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Five Rejoins Internet TV Project Canvas

By | Tuesday August 24, 2010 @ 4:08am PDT

As predicted, the UK private broadcaster has rejoined the TV service, which will convert your television set into an on-demand portal. BBC, ITV, Channel 4, Talk Talk and Arqiva plan to launch their joint consumer product in 2011. Dawn Airey, who has just exited Five as CEO, was recently appointed non-executive director of Lovefilm, the UK’s version of Netflix. No surprises that Lovefilm wants to join Canvas too.

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Ingenious Exec Confirmed To Chair Canvas

Kip Meek has been appointed non-executive chairman of Project Canvas, the joint venture between the BBC, ITV, BT, Channel 4, TalkTalk and Arqiva to create on-demand TV. Meek will step down from his consulting job at Ingenious Media. There’s been talk that Orange, the French mobile phone company, may join Project Canvas. Five dropped out earlier this month because of budget restraints.

Set to be called YouView, Canvas could transform the way we watch TV here in Britain. Canvas will convert your TV into an on-demand portal, where you can watch the output of the BBC, ITV, Channel 4 and Five whenever you want. I’m very excited about the implications of Project Canvas. In a few years’ time, I suspect the whole notion of watching linear TV channels is going to seem very quaint.

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Ingenious Exec To Run Project Canvas

Kip_Meek(Kip Meek, head of Ingenious Media’s consulting arm, is set to be named chairman of Project Canvas later this week, according to the Guardian. Project Canvas is the groundbreaking TV service that’s being launched by the UK’s terrestrial broadcasters. Canvas declined to comment.

Meek is seen as a good choice, having been senior policy partner at communications regulator Ofcom. He also has strong ties to the government, having sat with Liz Murdoch on the Conservatives’ creative industries review panel, chaired by ex-BBC boss Greg Dyke.

“He’s a very capable bloke, especially in areas such as broadband,” one media analyst tells me.

Canvas has been rocked by Five dropping out of the project – although its programmes will still available when the service launches early 2011. Five has left the other partners – BBC, ITV and Channel 4 plus telcos BT, TalkTalk and Arqiva – to shoulder its share of the £116 million cost. Five was expected to contribute £16 million a year to help pay for Canvas. But now it’s being fattened up for sale. It may be that Five’s new owner doesn’t want to be saddled with that kind of financial commitment.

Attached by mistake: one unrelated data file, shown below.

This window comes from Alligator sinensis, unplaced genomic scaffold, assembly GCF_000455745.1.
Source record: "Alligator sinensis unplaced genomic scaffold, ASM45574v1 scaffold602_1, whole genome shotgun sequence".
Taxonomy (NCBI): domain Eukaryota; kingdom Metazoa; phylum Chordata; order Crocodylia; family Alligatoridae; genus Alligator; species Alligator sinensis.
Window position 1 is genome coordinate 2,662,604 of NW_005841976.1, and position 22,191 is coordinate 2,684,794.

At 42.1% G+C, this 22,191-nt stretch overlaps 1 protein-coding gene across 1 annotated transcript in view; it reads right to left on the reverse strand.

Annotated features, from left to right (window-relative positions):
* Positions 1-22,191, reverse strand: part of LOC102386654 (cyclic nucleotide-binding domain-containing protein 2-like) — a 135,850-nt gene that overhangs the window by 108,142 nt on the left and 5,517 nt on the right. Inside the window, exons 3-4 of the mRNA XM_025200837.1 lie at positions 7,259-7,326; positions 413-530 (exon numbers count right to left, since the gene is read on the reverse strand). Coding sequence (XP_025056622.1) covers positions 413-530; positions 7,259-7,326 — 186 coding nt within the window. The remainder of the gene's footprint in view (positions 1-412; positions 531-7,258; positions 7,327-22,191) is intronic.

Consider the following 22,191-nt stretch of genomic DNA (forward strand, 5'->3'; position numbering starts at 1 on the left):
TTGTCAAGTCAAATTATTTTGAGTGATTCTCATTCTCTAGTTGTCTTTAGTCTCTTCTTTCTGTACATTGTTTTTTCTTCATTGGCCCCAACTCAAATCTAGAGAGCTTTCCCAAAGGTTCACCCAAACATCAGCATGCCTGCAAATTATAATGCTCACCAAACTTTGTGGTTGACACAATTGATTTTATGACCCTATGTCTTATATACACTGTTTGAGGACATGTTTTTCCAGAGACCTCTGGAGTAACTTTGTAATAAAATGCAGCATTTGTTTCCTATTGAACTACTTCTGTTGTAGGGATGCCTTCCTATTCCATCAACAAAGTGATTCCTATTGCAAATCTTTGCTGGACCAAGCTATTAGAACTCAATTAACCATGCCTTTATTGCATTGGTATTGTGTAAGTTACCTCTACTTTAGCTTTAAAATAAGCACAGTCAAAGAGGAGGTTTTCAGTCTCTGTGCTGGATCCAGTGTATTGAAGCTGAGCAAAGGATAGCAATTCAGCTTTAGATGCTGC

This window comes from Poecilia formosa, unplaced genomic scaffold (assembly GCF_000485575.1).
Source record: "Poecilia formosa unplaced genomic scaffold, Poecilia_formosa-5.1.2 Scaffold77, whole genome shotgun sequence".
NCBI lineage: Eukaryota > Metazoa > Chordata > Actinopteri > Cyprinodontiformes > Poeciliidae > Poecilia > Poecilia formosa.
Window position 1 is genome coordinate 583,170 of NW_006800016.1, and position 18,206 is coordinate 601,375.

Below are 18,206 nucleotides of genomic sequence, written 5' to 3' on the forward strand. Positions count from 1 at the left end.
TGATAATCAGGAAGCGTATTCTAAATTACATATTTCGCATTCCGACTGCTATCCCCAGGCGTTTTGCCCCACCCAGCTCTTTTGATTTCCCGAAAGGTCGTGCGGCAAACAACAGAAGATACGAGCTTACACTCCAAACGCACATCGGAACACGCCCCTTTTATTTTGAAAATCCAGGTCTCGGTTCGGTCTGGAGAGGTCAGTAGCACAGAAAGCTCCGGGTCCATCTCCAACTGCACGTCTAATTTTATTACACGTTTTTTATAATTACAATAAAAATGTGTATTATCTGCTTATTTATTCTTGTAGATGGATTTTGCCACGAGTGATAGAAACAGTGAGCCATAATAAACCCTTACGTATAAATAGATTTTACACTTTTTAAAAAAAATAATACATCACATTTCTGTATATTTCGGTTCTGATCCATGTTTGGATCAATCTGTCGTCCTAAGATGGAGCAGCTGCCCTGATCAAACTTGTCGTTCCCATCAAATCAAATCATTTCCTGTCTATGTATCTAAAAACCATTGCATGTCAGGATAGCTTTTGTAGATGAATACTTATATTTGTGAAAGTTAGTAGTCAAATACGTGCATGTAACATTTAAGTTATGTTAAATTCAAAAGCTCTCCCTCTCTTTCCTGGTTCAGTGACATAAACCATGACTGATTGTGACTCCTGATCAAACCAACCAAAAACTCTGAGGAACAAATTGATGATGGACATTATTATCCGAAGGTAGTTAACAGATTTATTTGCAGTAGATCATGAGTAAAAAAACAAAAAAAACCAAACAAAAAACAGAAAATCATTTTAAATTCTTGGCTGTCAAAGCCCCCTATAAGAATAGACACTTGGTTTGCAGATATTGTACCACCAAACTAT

Set to be called YouView, Canvas could transform the way we watch TV here in Britain. Canvas will convert your TV into an on-demand portal, where you can watch the output of the BBC, ITV, Channel 4 and Five whenever you want. The idea of having linear TV channels could disappear completely.

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DIGITAL TV GOLD RUSH: BBC Pulls Wraps Off Project Canvas

PD*10000606BBC Trust, Auntie’s oversight body, has approved the on-demand UK digital TV service. Project Canvas will enable the BBC’s hugely-popular iPlayer service available to TVs for the first time. Canvas – which is likely to be renamed YouView – is set to launch in April 2011. The BBC and partners including ITV, Channel 4, Five, Arqiva, BT and TalkTalk will spend £116 million ($174 million) on the project over four years.

“This is essentially giving the green light to big public service broadcasters doing internet television on their terms,” says Informa senior TV analyst Julia Glotz.

The BBC has made a few not-especially-taxing provisos, however, the key one being that its investment must not bust 20% of estimated costs over five years. The BBC is set to spend £25 million ($38 million) developing Canvas.

What it means for TV viewers is watching the Beeb’s hugely popular iPlayer catch-up service through the telly, rather than on computer. Canvas will also carry the on-demand catch-up services from ITV Player, 4oD and Demand Five.

On-demand movie channels including Lovefilm are also expected to become available. And it paves the way for hundreds of specialist TV channels, ranging from motorcycling to horse-racing, being launched for enthusiasts.

Glotz says: “One of the BBC Trust’s conditions is that there will be open access to this platform, which will be in millions of homes.”

Melanie Bloomfield, broadband media analyst at Screen Digest, warns that with so many new services, viewers may not be able … Read More »

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